1. We now receive candidates for membership in the invitation, but don't vote right then. I have a membership interview; we wait to receive a letter, if joining by letter; when all is in order, and if the candidates have been regular in attendance, then we vote at a business meeting. We have already saved ourselves several unqualified members so far in this way, and raised the standards for membership a notch.

2. I taught a unit in an adults leader's group about church discipline, using the same scriptures mentioned in Dr. Ascol's post. There were many objections at first, but after Bible study and discussion, everyone came around and was getting into it!

Here's the fun part:

A few months ago, our members found a church record book from the early 1900s in an old storage building. They had it specially bound and preserved. It had records of several people being disciplined (kicked out) for such offenses as "cursing at the store," "dancing," "drinking," and several instances of "disorderly walking." (2 Thessalonians chapter 3 in KJV) This was a big help, in that the members could see the discipline practices of their grandfathers.

So, we're taking small steps of obedience---God will get us there in time!

Love in Christ,


Chuck said...

I currently work at a small Korean church (long story) and have not been at my SBC church consistently on Sunday mornings for several months now. My wife and I had several friends from that church over yesterday, and they informed us of a new temporary policy. The pastor has been slowly working for disciplinary and doctrinal reform for a decade now, and has just recently spent several years in Ephesians and then on the purpose of the church from Matthew 28. The new policy? They are putting sign-in sheets in the pews each week, so the staff can see who is actually coming regularly to worship. This came about due to multiple people on the roll who were either dead or had moved years before.

Jim Shaver said...

Wouldn't you love to see as much excitement and encouragement from the podium of the SBC over Church Discipline as we have seen over the goal of a million Baptisms?

G. Alford said...


Quick! Delete your last comment before someone in the SBC Leadership reads it... they are watching you know!

Seriously, Good thought Jim. I would love to hear the SBC Leadership stop sounding like a broken record on Baptisms and speak to these issues just a little bit… but I’m not holding my breath.

jbuchanan said...


I like this post. I am convinced that if our convention is to experience reform it must begin with a return to expositional preaching and church discipline. These are two issues by the way that both Calvinists and Arminians can agree on.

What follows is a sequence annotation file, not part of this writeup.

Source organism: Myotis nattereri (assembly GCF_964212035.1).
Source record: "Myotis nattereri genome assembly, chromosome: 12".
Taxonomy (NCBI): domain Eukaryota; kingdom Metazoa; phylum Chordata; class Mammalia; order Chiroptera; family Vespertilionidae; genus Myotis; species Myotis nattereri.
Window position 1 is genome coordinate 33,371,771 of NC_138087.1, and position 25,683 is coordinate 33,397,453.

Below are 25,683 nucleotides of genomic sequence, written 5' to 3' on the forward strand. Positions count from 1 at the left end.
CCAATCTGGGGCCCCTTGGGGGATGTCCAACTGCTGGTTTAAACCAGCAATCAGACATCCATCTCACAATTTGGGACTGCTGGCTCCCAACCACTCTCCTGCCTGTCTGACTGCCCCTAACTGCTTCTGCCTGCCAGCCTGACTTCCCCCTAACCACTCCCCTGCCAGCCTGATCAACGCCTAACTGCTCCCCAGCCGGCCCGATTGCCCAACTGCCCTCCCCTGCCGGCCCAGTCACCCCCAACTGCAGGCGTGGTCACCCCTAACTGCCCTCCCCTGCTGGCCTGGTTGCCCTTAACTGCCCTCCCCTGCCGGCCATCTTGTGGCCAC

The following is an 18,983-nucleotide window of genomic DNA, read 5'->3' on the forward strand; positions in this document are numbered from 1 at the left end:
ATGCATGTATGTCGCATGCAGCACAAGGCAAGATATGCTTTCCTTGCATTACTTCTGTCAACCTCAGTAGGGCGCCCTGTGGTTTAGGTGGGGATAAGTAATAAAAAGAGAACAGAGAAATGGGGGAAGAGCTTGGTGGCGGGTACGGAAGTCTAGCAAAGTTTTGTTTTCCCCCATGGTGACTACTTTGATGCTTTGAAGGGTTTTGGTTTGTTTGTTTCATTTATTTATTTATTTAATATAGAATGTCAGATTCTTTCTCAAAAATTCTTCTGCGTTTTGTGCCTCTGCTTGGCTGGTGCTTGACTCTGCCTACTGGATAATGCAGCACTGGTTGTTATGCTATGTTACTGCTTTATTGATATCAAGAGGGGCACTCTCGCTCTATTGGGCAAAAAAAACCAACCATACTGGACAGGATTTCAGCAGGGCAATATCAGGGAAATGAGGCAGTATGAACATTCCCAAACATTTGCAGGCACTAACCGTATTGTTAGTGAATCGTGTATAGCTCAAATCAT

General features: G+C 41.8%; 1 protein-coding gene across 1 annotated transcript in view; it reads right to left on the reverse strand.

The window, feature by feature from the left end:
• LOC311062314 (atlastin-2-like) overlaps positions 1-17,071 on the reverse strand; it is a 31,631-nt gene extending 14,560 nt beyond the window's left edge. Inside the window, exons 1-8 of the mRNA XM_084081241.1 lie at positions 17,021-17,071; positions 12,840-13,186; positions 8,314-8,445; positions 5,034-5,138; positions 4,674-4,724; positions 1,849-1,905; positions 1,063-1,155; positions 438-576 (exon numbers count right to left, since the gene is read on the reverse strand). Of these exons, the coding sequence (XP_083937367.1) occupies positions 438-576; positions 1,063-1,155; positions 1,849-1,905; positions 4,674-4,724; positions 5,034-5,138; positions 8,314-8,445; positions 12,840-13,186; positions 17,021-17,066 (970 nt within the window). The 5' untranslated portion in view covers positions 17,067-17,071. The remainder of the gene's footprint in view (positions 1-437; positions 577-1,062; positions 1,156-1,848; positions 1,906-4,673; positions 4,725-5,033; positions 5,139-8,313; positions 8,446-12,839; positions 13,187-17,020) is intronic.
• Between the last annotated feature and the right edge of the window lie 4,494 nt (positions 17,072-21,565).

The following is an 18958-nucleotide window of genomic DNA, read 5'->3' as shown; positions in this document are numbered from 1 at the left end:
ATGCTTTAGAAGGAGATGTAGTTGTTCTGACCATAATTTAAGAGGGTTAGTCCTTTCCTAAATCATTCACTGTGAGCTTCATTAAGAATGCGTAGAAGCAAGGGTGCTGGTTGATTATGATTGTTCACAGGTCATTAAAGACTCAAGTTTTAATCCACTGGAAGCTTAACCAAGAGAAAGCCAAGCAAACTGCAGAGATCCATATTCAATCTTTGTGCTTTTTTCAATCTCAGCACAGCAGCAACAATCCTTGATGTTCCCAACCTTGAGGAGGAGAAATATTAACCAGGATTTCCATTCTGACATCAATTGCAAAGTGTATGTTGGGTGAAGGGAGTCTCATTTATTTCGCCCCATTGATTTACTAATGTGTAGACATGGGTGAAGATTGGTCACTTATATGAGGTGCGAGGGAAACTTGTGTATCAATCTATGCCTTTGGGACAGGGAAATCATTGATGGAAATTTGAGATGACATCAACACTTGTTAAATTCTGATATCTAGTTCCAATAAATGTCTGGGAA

Scripture Searcher said...

Realisticly, who believes the soundly scriptural doctrine (teaching) regarding CHURCH DISCIPLINE
WILL EVER BE ENFORCED IN ANY BUT A VERY SMALL MINORITY OF CONTEMPORARY CONGREGATIONS affliated with the SBC and other evangelical groups called fellowships/denominations?



Travis Hilton said...

Tom, this is a timely issue. I'm convinced this is one of the ways we get back to the gospel. I just concluded a four week series on the church. The Sunday before last while I was preaching on church discipline, I realized I had more material than I had time to share. I asked the church, "what shall I do? continue to preach, or continue next Sunday with the same subject?" I got a hearty "amen" from some. The problem was, I didn't know if the "amen" was to continue, or take up the subject again next Sunday, so I did both. I don't think I've had a more positive response in the three years I have been here. We have a long way to go, but I'm pleased with the desire that I see on the part of some to be a pure church.

james said...

I am curious since I have my own experiences of why church discipline is often not practiced, even by those who outwardly affirm it, of what are some reasons why others believe this practice has been forgotten, ignored or even rejected by many?

I posted about my own experiences here. Sorry Tom for taking your title...

J.D. Rector said...

Tom, Brother, and Sisters: Thanks for you intelligent discourse on this often-missing factor in the New Testament Church. I have experienced it from the actual carrying out of discipline to a wayward member who committed adultery. That took place some 8 years ago. The quilty party to this day has not repented as far as I can discern. That concerns me the most, and I am confident that it grieves our gracious Father more that I can fathom.

What saddens me is the comments I have received from other members of the faith, yes, within my own denomination concerning church discipline. The often quote the passages in the gospel "where Jesus is the only authority to seperate the wheat and the tares!" Out of context remarks like that from leaders that I consider very influential in the life of my home, the Southern Baptist Convention, trouble me greatly.

So, James, that plus the legalism of discipline back in the 50's and 60's for "dancing" may be why some do not exert this.

We must return to New Testament orthodox teachings! I for one, do not care what Bro. Popular-Preacher- among-the-Big-Dogs proclaims!

Burt Harper said...